SOLAR-PRINT will develop a technology to produce, on an industrial scale, large-area solar cells which are lightweight, cheap and easy to integrate, thanks to a continuous “Roll-to-Roll” printing technique. Photovoltaic modules produced by means of this technology will have a competitive cost and they will be “green” thanks to a lower energy consumption needed for their fabrication, to a shorter payback time and to a lower production of equivalent green-house gases. This technology will allow the fabrication of flexible solar cells on a plastic substrate, in the shape of long ribbons, colored and semi-transparent, paving the way to novel applications, and markets, which are innovative, and at the same time alternative with respect to silicon ones.
SOLAR-PRINT is today a joint-lab between OMET s.r.l. (Lecco, Italy) and IIT at the “Center for Nano Science and Technology @PoliMi”. The project benefits from the specific know-how of the CNST and of the “Politecnico di Milano” in the field of organic solar cells (OSCs) and from the printers technology of OMET, company leader in the design and production of industrial printing lines for self-adhesive labels, flexible packaging and paper.
SOLAR-PRINT won the first prize for the “CleanTech & AgroFood” section at the StartCup Milano-Lombardia 2011 and was finalist for the “Green” section at the national stage of “Working Capital 2011” promoted by Telecom and PNI.
The recent development of a wide range of solution processable functional materials, especially organic semiconductors and highly conducting metal inks, and the broad availability of graphical arts printing technologies are at the base of a revolution which will lead to the fabrication of organic opto-electronics devices by means of high-throughput, inexpensive mass production processes. Additive printing techniques offer in fact advantages in terms of process simplification, layer-to-layer alignment, compatibility with large areas, and potential cost reduction compared to subtractive lithographic patterning. In particular inkjet, which is a non-contact technique, offers high flexibility and is compatible with a large range of functional materials. It is particularly advantageous when controlled volumes of inks have to be placed in precise positions on a substrate, as for example in the case of organic photodetectors (OPDs). The possibility to tune OPDs responsivity, therefore enabling a selective photodetection, and to deposit them in principle on substrates of any kind and shape, make them very appealing for various advanced applications.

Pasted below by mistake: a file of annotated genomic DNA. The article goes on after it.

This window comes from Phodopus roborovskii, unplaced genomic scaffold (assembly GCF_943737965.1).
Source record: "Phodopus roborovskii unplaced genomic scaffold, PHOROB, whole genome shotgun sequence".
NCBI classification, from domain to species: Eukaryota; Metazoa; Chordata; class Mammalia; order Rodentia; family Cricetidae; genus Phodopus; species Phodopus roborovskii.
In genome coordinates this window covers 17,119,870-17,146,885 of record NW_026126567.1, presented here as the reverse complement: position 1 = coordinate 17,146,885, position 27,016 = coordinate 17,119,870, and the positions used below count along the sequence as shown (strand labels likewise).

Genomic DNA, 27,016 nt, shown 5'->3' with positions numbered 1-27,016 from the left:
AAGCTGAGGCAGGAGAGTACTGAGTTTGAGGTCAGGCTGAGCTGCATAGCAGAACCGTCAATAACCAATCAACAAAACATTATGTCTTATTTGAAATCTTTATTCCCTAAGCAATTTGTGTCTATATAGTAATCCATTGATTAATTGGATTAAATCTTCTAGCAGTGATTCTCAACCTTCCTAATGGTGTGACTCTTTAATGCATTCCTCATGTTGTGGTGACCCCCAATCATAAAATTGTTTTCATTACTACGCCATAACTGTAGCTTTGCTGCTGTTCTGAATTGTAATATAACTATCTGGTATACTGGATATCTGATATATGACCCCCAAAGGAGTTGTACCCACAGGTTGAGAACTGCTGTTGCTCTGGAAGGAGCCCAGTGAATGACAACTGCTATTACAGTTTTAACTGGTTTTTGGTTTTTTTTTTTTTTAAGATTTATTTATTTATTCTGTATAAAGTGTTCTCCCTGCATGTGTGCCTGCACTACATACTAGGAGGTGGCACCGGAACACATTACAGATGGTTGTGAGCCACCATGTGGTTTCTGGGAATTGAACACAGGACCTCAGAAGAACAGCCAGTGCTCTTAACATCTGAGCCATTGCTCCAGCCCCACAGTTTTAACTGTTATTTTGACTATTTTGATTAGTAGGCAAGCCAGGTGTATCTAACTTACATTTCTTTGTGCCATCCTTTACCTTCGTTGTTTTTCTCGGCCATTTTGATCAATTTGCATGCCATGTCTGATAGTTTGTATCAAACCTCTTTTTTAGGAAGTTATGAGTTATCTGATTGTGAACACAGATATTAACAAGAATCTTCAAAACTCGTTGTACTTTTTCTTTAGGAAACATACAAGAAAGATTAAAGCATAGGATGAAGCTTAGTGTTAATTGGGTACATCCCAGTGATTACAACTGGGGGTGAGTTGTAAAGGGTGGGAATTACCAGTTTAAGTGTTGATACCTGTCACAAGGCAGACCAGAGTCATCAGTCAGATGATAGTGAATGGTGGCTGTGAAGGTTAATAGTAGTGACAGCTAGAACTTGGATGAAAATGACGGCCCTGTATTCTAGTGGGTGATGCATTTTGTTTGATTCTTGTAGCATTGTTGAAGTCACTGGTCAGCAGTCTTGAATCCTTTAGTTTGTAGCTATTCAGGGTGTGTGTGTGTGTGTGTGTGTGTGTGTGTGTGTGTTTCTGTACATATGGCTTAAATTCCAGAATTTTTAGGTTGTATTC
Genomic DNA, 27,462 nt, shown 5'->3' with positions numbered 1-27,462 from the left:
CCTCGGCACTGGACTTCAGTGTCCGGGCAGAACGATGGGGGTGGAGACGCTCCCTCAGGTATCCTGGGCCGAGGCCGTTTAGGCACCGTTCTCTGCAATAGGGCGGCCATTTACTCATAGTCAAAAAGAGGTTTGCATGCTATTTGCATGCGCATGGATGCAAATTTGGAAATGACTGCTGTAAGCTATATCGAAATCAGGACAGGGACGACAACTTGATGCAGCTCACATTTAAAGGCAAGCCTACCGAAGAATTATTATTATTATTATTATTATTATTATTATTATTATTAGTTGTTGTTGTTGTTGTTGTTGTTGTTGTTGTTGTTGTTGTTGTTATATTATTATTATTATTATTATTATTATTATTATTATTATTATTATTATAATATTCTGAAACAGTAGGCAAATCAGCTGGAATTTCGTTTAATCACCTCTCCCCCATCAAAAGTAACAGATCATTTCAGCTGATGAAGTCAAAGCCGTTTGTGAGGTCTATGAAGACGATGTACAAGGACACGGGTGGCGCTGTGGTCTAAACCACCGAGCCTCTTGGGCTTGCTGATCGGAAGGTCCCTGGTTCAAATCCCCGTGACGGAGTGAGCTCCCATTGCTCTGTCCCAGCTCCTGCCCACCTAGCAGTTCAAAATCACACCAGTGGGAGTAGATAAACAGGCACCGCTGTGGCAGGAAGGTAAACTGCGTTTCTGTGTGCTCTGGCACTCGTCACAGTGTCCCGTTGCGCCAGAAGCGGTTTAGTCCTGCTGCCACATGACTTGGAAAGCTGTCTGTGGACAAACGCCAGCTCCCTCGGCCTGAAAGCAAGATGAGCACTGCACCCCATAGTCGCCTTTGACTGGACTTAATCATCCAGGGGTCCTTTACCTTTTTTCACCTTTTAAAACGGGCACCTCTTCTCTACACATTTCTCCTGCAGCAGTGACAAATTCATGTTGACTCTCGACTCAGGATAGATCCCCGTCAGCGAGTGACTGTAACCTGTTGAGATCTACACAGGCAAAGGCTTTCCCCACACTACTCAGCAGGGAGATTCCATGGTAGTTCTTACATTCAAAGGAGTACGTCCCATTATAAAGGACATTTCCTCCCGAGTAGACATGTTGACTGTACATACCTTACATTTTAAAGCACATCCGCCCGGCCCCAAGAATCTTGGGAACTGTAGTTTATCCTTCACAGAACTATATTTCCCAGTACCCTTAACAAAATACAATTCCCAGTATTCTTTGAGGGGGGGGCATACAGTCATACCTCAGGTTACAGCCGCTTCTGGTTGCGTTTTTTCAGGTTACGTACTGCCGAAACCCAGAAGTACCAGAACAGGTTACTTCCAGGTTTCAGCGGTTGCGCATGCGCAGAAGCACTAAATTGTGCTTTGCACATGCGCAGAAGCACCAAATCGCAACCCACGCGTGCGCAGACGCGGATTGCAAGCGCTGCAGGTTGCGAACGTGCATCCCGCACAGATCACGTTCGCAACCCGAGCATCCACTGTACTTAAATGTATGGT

Project IPPIA aims to demonstrate inkjet printed OPDs sensitive to the visible spectrum of light, suitable for imaging applications. The final objective of this project is to fabricate small arrays of an organic active pixel by integrating OPDs with suitable organic field-effect transistors, acting as an electrical switch, thus paving the way for cost-effective, light-weight, conformable digital imagers.
We aim at studying the physical, chemical and technological aspects involved in the development of a specific optoelectronic device based on organic semiconductors made of a vertically multi-layered photodiode, serving as conversion element from the photon flux to electrical current, coupled to a Field Effect Transistor as addressing element. This complex optoelectronic device defines a high functionality pixel that, replicated in an array, is the basis of an image detector. The perspective application will be the digital X-ray image sensor array, in which the matrix of pixels mentioned above is coupled to a scintillator for the conversion of X-ray radiation into visible photons, with the aim of replacing the slow, conventional film-based X-ray process with an instantly digitized X-ray image. We choose this application since it is inherently a large-area one, as images to be acquired are often larger than 10x10 cm2 and no convenient focusing solutions are available for X-ray.
- ERC 2014 Starting Grant
- As PI of the project "SOLAR-PRINT" won the first prize for the “CleanTech & AgroFood” section at the StartCup Milano- Lombardia 2011 and was finalist for the “Green” section at the national stage of “Working Capital 2011” promoted by Telecom and PNI
- 2011 European Marie-Curie Career Integration Grant